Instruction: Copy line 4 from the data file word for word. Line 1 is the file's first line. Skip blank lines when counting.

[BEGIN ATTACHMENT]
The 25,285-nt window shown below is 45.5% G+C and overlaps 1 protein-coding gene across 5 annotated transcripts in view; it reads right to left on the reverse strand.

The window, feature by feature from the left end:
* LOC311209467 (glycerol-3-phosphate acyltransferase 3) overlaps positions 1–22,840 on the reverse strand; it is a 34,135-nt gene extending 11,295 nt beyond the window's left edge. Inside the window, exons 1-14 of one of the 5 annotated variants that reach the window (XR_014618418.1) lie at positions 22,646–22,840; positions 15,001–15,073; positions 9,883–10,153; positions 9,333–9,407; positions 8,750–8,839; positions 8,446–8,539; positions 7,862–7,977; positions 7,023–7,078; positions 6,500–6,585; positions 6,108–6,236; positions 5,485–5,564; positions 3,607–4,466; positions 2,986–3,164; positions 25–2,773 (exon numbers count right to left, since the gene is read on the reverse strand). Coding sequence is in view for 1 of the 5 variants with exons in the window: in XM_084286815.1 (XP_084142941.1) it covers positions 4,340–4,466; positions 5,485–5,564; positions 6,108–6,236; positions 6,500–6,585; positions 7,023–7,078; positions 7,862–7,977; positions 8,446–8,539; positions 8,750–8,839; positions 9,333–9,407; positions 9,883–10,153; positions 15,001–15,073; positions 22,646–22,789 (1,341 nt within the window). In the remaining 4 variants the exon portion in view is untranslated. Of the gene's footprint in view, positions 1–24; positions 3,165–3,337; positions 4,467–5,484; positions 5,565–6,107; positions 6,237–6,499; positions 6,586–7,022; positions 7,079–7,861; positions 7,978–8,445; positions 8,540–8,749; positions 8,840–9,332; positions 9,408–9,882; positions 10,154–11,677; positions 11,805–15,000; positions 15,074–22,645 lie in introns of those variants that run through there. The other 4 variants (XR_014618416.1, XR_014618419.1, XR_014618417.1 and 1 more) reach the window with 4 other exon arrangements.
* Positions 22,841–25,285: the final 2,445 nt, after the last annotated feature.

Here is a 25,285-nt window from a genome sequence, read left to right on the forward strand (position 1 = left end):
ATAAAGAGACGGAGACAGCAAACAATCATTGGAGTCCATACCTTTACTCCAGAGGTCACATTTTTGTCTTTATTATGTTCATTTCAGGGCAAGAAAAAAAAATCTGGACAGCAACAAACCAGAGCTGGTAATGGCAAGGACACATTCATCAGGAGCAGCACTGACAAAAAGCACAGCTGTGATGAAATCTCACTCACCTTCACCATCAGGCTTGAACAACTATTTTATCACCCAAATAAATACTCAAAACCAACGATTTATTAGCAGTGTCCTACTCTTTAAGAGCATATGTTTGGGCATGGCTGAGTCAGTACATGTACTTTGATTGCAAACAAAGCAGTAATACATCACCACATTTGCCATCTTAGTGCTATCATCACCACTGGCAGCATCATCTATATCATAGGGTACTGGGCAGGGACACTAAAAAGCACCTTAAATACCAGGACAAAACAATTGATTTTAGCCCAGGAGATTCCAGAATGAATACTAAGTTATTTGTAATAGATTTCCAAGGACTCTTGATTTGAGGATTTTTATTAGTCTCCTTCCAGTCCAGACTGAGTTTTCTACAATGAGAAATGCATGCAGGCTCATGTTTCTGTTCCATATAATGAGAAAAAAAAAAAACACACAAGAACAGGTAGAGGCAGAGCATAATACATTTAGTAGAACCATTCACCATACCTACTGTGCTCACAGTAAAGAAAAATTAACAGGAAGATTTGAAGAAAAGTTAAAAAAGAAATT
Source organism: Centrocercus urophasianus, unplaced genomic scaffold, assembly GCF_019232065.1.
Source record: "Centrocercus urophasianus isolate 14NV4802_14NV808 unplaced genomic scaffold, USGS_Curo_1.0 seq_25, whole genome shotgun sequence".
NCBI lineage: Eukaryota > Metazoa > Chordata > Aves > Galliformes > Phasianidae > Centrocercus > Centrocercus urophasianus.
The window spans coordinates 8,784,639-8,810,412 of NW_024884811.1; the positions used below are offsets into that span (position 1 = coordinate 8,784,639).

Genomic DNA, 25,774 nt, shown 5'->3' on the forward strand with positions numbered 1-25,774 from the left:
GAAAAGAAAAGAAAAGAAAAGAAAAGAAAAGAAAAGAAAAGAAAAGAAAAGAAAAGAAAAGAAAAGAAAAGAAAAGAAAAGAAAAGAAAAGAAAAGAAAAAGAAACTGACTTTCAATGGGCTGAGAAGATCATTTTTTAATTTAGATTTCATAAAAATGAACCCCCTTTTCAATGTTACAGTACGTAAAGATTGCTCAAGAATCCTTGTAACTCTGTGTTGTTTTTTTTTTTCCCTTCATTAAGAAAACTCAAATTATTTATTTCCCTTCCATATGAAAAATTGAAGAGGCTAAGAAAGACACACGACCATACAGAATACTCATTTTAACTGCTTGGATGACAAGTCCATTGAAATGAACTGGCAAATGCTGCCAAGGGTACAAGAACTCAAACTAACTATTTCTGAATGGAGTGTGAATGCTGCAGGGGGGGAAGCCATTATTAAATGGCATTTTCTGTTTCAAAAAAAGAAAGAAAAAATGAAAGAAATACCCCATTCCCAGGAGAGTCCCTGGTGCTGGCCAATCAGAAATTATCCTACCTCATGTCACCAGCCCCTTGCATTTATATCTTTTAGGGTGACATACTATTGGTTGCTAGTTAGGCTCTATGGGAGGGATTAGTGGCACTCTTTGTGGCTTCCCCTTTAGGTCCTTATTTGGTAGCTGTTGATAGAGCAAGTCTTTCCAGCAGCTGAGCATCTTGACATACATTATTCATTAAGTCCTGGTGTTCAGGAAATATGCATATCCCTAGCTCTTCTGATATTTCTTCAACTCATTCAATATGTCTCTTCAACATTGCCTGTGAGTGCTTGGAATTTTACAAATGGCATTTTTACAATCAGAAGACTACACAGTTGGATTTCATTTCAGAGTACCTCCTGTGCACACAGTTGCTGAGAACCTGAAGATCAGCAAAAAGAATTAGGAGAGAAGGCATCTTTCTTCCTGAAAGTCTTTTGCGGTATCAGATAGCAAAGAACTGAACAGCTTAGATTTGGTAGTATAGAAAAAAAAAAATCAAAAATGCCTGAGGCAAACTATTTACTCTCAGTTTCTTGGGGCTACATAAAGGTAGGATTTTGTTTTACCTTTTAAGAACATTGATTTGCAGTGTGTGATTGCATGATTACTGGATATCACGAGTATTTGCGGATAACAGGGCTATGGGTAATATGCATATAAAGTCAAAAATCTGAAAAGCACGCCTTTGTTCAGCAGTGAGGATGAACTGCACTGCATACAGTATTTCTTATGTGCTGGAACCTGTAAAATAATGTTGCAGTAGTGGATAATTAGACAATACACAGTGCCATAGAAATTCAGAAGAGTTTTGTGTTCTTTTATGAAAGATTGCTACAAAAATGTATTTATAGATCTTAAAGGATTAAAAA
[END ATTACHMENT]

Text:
* Positions 22,841–25,285: the final 2,445 nt, after the last annotated feature.